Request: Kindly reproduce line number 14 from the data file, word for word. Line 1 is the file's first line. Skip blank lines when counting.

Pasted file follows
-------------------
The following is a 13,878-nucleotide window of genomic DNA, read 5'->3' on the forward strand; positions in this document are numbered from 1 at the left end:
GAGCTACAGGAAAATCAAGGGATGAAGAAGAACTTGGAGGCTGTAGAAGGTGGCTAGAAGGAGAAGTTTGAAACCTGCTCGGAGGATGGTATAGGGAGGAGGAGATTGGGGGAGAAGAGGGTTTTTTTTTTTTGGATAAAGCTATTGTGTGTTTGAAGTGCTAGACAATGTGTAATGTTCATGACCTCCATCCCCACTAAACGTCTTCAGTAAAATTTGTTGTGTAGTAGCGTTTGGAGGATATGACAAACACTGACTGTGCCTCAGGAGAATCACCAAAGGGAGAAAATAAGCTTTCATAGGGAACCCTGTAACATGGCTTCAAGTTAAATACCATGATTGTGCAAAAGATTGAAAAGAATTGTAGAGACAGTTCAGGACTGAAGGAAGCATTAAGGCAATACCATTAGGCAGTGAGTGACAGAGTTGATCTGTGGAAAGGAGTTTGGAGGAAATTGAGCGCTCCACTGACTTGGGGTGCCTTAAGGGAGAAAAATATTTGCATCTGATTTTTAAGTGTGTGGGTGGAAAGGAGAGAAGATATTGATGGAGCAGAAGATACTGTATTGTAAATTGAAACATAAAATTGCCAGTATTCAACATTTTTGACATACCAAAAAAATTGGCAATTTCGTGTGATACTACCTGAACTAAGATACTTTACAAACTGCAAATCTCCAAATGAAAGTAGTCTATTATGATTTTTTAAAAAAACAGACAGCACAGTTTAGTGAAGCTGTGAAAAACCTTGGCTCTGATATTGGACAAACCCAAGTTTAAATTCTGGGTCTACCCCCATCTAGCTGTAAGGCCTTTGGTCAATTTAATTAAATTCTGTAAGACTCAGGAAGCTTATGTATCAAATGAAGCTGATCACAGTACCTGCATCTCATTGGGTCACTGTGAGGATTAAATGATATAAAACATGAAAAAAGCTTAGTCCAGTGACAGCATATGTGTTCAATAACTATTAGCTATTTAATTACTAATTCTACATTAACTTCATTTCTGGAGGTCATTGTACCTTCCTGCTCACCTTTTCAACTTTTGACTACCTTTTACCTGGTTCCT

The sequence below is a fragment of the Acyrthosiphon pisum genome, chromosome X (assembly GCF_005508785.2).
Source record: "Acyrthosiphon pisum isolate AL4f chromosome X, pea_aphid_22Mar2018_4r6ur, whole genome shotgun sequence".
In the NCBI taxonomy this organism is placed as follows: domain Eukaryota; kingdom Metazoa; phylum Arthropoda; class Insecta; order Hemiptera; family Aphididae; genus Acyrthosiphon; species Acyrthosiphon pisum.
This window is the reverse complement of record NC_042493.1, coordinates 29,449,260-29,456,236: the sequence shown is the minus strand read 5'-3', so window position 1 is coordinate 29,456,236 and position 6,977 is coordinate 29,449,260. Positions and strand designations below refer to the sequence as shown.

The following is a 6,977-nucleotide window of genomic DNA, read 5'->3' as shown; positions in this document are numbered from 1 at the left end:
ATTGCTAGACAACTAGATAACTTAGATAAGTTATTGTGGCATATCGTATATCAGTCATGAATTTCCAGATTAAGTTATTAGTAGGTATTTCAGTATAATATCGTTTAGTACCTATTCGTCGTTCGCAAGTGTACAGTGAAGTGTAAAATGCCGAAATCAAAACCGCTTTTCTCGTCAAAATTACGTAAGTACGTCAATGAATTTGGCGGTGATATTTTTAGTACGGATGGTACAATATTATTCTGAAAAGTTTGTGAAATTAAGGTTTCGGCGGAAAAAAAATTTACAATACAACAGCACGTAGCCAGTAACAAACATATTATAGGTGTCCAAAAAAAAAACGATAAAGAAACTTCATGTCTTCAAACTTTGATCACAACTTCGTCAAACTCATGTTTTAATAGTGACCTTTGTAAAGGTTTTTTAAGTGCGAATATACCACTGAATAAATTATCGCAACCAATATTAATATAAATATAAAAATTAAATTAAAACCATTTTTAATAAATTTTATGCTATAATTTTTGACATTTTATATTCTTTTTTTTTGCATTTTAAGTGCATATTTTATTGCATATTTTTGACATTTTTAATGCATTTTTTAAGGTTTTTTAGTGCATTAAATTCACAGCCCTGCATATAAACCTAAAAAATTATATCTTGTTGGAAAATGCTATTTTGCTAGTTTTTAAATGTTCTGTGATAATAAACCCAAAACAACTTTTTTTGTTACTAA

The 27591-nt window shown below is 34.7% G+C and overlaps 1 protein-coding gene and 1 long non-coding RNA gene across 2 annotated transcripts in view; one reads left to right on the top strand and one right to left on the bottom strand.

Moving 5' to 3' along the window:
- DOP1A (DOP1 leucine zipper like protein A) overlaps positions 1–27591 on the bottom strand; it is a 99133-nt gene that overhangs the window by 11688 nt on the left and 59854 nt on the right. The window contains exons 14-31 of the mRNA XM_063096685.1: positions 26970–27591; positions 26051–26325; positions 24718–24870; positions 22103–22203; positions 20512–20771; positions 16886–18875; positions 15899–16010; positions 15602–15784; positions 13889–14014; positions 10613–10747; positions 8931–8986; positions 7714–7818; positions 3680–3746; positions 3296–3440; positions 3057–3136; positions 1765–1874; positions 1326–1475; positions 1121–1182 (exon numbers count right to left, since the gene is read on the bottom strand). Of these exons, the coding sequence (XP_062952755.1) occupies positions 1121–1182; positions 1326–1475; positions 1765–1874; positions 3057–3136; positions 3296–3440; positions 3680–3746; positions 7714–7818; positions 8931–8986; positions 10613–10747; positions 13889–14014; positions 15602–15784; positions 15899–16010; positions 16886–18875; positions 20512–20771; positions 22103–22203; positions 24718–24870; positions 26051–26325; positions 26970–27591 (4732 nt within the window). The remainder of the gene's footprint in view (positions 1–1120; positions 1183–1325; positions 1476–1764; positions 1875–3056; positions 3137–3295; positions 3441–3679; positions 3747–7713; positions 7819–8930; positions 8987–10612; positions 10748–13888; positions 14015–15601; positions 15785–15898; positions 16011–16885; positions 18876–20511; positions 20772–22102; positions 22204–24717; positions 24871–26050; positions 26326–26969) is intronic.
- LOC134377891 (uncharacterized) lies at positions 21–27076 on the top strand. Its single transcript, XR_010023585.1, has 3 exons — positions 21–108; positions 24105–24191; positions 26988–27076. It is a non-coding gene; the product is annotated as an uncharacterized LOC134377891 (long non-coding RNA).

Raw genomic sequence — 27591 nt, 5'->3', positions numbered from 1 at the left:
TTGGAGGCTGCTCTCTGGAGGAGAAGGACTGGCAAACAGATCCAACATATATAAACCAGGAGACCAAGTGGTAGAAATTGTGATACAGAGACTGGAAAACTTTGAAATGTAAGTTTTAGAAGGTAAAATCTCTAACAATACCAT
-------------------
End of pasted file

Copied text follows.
TTGGAGGCTGCTCTCTGGAGGAGAAGGACTGGCAAACAGATCCAACATATATAAACCAGGAGACCAAGTGGTAGAAATTGTGATACAGAGACTGGAAAACTTTGAAATGTAAGTTTTAGAAGGTAAAATCTCTAACAATACCAT